“Tulsi is in the mandap?” [i] A voice cried from the kitchen. “Yes!” Another voice responded. “The bride has come down.” The bride, however, was not just named Tulsi, she was Tulsi.[ii] — a five-foot-tall Tulsi (holy basil) plant growing out of a wide clay pot, the finery of a new bride draped over her leaves and woven around her stems, with gold bangles and earrings artfully arranged on either side of her branches. Her husband-to-be was likewise non-human; an object of devotional reverence rather than a traditional groom. A few minutes later, a great cheer would rise up throughout the Khanal household as the senior men of the family processed from the upstairs puja room, bearing a large silver tray upon which sat the expectant groom, a Vishnu-Narayan Shaligram.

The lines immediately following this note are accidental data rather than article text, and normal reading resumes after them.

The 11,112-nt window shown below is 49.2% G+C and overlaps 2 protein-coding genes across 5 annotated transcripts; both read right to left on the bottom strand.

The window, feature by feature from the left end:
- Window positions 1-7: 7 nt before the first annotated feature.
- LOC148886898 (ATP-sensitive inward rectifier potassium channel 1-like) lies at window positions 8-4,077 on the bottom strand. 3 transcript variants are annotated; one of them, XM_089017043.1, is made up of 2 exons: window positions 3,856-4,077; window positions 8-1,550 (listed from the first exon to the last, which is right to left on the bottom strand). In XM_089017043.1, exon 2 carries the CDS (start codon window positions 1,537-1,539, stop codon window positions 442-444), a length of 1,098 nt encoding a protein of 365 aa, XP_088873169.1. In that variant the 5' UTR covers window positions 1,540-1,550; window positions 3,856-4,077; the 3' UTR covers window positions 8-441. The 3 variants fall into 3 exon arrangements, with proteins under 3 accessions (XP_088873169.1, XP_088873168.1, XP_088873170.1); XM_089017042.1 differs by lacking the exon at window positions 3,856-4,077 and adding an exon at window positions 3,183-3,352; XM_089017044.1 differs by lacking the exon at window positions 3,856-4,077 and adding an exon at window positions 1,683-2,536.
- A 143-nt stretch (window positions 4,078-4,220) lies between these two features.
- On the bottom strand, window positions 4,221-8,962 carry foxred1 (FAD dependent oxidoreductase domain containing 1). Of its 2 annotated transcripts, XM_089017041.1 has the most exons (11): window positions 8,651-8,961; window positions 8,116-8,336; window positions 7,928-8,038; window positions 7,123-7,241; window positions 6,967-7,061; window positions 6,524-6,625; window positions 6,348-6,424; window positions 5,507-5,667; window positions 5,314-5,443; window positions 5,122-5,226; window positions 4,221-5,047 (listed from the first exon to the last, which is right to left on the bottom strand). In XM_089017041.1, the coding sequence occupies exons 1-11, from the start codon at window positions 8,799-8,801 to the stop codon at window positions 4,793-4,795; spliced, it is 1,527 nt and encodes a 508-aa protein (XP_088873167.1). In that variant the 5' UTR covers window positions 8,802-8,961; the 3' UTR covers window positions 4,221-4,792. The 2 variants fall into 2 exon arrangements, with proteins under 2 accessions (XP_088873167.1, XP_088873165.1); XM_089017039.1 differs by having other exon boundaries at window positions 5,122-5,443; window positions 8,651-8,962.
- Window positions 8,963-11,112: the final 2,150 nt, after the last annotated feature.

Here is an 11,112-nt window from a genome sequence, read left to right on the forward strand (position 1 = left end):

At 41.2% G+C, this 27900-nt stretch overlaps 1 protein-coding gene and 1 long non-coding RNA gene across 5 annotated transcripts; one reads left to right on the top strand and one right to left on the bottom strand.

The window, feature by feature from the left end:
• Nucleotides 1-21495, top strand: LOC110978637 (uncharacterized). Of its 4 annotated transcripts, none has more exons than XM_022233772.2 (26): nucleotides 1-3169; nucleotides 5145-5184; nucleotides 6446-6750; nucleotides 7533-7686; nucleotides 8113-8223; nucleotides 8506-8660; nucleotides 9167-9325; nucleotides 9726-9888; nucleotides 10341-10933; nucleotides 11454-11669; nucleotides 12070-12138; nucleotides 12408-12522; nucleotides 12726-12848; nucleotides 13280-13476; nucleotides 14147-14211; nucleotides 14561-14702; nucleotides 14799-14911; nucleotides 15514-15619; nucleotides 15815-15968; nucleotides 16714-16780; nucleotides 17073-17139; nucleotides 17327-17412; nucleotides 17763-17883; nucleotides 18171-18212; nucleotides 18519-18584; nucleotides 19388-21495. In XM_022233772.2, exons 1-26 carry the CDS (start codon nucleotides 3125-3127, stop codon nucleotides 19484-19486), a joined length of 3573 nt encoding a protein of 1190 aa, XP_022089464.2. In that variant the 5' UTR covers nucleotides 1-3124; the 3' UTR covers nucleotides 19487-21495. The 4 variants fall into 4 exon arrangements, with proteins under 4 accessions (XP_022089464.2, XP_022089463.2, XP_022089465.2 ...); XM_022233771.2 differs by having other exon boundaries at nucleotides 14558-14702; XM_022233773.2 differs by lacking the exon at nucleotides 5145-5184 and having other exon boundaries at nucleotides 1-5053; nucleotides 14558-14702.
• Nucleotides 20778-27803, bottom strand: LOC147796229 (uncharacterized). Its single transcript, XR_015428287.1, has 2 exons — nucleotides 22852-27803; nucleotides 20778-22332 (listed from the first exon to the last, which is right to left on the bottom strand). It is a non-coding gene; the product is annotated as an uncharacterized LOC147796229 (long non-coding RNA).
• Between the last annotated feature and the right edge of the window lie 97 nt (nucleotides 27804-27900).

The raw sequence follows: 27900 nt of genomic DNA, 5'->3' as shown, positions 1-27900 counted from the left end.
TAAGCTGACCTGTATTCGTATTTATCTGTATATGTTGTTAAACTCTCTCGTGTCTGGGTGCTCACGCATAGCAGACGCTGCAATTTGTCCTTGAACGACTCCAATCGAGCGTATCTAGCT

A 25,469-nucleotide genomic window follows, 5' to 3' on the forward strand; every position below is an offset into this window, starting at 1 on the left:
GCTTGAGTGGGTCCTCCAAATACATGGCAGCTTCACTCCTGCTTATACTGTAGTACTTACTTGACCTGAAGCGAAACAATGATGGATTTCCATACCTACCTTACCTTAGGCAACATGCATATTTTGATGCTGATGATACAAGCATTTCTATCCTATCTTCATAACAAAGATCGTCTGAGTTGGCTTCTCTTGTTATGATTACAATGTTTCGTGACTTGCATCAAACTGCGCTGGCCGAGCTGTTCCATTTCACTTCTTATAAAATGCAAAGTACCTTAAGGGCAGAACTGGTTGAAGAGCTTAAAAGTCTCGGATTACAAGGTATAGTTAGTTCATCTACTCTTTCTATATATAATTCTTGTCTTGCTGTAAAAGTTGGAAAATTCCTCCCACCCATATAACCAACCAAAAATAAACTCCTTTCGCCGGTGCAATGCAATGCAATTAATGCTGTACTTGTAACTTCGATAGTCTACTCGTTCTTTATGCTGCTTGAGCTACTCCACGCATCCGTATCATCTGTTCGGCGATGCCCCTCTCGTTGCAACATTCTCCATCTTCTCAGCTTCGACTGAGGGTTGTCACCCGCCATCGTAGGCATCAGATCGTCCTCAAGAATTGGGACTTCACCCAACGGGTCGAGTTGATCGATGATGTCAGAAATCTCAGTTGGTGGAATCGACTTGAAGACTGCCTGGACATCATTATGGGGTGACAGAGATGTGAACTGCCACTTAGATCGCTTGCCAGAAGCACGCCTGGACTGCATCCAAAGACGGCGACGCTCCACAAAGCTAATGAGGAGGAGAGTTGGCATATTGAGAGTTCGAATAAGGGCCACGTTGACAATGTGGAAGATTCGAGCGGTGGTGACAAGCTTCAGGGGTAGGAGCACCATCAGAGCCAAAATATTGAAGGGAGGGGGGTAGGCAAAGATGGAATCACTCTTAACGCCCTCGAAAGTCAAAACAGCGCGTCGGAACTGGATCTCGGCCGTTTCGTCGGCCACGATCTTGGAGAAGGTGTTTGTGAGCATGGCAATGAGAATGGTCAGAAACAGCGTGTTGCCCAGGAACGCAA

Shaligrams are a specific type of smooth, black ammonite fossil found in the Kali Gandaki region of the Nepal Himalayas, commonly worshipped by Hindus as a manifest form (murti) [iii] of the god Vishnu. As such, Shaligrams are ritual objects often found in Hindu homes where they act as aniconic deity forms that many devotees consider themselves to be ‘in relationship with,’ particularly denoting various kinds of kinship relationships. To understand then how Shaligrams become kin, it is therefore vital to unravel the complicated webs of relations and interactions that characterize Shaligram social life. To begin, the most readily accessible ways in which to demonstrate the kinship of Shaligram stones is by attending to the actual social relationships themselves. Ethnographically, this is to attend to the ritual events, rites of passage, and life milestones celebrated concurrently with both human and divine persons – Shaligrams participating as involved family members – as well as the ways in which people speak about, speak to, and speak of divine persons in their everyday lives.